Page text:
I have owned this Sawyer canoe since 1985 and I was recently asked what I knew about it, e.g. Model and I had no clue. I started searching on the web to see if I could find out more about it but have had no luck. Here is what I do know; Length 17', Composition Fiberglass, Color Red, Capacity 4 persons or 716 lbs, Equipped with White Tractor seats with drain holes, Canoe Type Double Ender. I do remember we were told by the salesperson that the hull design made it extremely stable and hard to tip over. The label simply says Sawyer 17' canoe, there is no other information about a model name. Wonder if anyone here would know anything or could refer me to a site that might have some more information about it. Thanks for your time
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I have one Sawyer canoe|
Posted by: kayamedic on Oct-22-13 8:59 PM (EST)
which makes me no expert at any means but perhaps you have a Cruiser?
Probably not a Cruiser|
Posted by: rival51 on Oct-22-13 10:13 PM (EST)
My old catalog gives my 17'9" Cruiser a max load of 649 - not that I would want to come close to that. Except for the length it sounds more like a Sport (16').
The four person reference|
Posted by: kayamedic on Oct-22-13 10:22 PM (EST)
boat rating plates|
Posted by: plaidpaddler on Oct-22-13 11:07 PM (EST)
The capacity plates using the boating industry standards gave load capacity and equivalent persons capacity based on a nominal weight per passenger. Didn't mean there were seats for 4 or if it would paddle well with 4. If two of the four laid flat on the floor of the canoe it might work.
I think it's a Sawyer 17|
Posted by: pknoerr on Oct-23-13 11:59 AM (EST)
I suspect that the canoe is a Sawyer 17, based mainly on the model listed on the canoe, plus I'm sure that Sawyer sold a canoe called a Sawyer 17, as well as a 16. So, I suspect it's neither an X-17 or a Cruiser. Sawyer built all sorts of canoes for essentially anyone who would pay them to build canoes that would pay them. Plus they built any number of canoes for family/recreational use that weren't marketed more toward canoe enthusiasts like the Cruiser, the 190, 222, and X-17. These recreational boats were often made in mutiple fiberglass layups, and had more of a traditional recurved bow and stern rather than the more modern.
Posted by: Kanoo on Oct-23-13 2:14 AM (EST)
If the salesperson was highlighting stability the X17 makes sense.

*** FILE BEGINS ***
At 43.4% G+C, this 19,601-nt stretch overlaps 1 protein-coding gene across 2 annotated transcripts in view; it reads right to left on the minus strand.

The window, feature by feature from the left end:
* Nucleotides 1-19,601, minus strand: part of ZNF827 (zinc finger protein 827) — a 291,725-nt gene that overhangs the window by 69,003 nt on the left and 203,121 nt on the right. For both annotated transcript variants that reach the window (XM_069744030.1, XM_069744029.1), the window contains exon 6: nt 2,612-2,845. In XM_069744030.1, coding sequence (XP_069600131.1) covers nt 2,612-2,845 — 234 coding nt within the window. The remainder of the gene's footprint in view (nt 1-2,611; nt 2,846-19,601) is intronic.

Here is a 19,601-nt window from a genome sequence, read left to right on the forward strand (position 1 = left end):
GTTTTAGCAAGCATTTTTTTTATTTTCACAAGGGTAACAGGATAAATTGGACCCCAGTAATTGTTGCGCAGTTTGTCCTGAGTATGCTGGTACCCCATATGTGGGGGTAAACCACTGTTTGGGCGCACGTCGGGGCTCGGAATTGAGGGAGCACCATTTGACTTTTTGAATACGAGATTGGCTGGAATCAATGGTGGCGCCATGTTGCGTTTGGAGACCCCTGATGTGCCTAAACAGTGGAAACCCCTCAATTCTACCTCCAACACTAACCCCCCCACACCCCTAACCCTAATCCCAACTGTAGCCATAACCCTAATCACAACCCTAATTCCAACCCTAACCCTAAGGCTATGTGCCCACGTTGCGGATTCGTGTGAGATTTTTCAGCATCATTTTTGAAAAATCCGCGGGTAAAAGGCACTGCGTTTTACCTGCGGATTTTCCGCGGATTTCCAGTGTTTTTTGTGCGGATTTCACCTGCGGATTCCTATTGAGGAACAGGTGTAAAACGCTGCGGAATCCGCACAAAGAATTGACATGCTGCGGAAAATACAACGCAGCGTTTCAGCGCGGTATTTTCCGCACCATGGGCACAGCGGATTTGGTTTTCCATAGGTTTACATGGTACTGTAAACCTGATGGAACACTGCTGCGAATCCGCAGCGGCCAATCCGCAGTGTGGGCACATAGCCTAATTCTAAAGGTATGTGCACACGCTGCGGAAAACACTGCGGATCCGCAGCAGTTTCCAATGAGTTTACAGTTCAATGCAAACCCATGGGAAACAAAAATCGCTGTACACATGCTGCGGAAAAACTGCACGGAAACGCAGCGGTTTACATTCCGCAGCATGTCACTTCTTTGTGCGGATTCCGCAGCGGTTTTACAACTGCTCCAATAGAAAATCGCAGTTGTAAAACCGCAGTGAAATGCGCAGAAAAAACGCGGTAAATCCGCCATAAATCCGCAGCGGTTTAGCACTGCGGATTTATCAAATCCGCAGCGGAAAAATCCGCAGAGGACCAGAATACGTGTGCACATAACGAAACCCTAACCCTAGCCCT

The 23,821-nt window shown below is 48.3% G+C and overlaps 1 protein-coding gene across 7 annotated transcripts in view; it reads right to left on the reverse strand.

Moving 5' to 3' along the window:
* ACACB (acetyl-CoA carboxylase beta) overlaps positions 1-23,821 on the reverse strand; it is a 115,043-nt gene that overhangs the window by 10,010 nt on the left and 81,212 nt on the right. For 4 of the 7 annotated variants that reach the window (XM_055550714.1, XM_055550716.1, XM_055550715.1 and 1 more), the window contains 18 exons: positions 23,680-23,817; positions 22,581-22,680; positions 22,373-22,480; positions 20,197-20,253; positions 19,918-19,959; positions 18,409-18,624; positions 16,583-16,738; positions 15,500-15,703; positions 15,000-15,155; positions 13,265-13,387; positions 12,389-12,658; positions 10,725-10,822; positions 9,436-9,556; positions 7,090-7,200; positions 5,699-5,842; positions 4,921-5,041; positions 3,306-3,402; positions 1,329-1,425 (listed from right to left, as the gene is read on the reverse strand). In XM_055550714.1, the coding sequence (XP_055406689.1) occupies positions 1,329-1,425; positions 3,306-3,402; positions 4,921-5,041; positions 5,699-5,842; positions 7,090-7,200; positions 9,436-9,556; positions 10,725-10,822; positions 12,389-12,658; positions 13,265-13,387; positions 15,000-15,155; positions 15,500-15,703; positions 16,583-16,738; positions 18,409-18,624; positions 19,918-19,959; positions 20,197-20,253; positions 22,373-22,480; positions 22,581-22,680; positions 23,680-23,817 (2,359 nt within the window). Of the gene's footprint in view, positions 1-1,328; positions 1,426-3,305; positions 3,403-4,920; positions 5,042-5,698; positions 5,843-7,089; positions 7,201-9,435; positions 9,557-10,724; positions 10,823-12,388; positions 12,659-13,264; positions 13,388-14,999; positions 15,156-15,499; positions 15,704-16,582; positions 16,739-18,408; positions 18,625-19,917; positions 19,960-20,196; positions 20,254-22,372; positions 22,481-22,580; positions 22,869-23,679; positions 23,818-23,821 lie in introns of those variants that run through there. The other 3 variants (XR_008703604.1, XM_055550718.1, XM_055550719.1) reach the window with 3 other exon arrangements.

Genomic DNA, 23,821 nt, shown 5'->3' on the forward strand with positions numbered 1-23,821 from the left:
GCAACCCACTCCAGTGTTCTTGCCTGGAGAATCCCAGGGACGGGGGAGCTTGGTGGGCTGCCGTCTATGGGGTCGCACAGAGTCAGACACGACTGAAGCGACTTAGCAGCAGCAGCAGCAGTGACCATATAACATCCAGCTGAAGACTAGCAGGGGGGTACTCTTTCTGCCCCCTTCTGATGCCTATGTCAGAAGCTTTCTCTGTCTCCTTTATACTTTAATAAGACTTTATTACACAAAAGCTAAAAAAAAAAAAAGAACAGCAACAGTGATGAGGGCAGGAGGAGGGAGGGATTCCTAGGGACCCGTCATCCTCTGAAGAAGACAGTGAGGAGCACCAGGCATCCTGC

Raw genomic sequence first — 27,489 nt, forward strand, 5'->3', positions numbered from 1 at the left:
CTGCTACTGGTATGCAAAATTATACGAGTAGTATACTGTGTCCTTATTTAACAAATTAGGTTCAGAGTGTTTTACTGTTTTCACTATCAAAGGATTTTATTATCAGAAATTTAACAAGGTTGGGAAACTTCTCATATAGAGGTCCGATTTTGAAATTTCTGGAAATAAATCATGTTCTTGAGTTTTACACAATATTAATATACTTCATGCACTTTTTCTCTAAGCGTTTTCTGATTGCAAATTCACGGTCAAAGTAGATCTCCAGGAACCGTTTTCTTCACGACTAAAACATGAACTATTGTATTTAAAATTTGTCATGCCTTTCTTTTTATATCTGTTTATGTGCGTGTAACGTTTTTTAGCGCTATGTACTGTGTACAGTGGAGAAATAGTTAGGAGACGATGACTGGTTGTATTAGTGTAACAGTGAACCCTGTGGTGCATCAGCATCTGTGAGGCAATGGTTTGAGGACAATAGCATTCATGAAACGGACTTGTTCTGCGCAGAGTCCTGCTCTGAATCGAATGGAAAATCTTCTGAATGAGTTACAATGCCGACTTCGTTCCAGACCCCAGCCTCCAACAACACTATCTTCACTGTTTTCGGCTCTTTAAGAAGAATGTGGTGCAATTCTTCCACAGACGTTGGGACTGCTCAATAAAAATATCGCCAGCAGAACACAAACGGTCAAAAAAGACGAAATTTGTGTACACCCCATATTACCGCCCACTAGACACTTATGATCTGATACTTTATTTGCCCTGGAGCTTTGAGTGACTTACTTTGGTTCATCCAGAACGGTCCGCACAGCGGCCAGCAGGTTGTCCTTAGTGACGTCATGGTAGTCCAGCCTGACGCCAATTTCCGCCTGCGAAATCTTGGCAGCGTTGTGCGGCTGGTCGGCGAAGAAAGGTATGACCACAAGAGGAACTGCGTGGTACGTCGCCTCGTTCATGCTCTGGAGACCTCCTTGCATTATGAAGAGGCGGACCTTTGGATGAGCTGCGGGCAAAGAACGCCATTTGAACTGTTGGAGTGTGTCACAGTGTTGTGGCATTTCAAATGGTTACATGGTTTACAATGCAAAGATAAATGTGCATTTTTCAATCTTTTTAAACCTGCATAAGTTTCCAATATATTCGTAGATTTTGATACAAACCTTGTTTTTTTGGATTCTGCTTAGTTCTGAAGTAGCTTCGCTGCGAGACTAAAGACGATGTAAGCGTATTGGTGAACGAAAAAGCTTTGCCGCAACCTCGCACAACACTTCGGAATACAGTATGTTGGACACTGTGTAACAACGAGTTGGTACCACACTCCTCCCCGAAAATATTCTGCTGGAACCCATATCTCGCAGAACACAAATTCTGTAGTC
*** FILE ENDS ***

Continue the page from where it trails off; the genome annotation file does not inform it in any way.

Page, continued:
Posted by: misnomerga on Oct-23-13 4:57 PM (EST)
As I am not a perks member I can't upload any photos I took but I do have some additional info on the serial number - the last set of 7 characters I can read are
If you host photos on Flickr or Picassa,|
Posted by: ezwater on Oct-23-13 11:47 PM (EST)
you can put links in your pnet posts. Then we can click a link to see the picture. You don't have to be a pnetter to do that.
Here is a link to some photos|
Posted by: misnomerga on Oct-24-13 10:35 AM (EST)
The canoe is stored under my deck so I did the best I could without having to take it down. You are correct the canoe has some weight behind it. We used it for several week long canoe camping trips through the Okefenokee Swamp. Recently it has been a fishing vessel
Photo link isn't working, and does not |
Posted by: ezwater on Oct-24-13 12:26 PM (EST)
have the format I expect to see for a Flickr link. Once you get to a Flickr picture, there should be a symbol down toward the lower right with a verbal tago about sharing with others. You will get a choice between links for others linking to the picture, or HTML/BB code for actually putting pictures in text (which you can't do on pnet). You need to copy the link to the picture and paste it in your pnet post.
Posted by: Cliffjrs on Oct-24-13 12:34 PM (EST)
Are you able to copy and paste ?
Posted by: kayamedic on Oct-24-13 12:46 PM (EST)
but the pix are quite dark. If you could take it outside and put it on sawhorses right side up we might be able to see better. Also a shot from higher into the whole hull.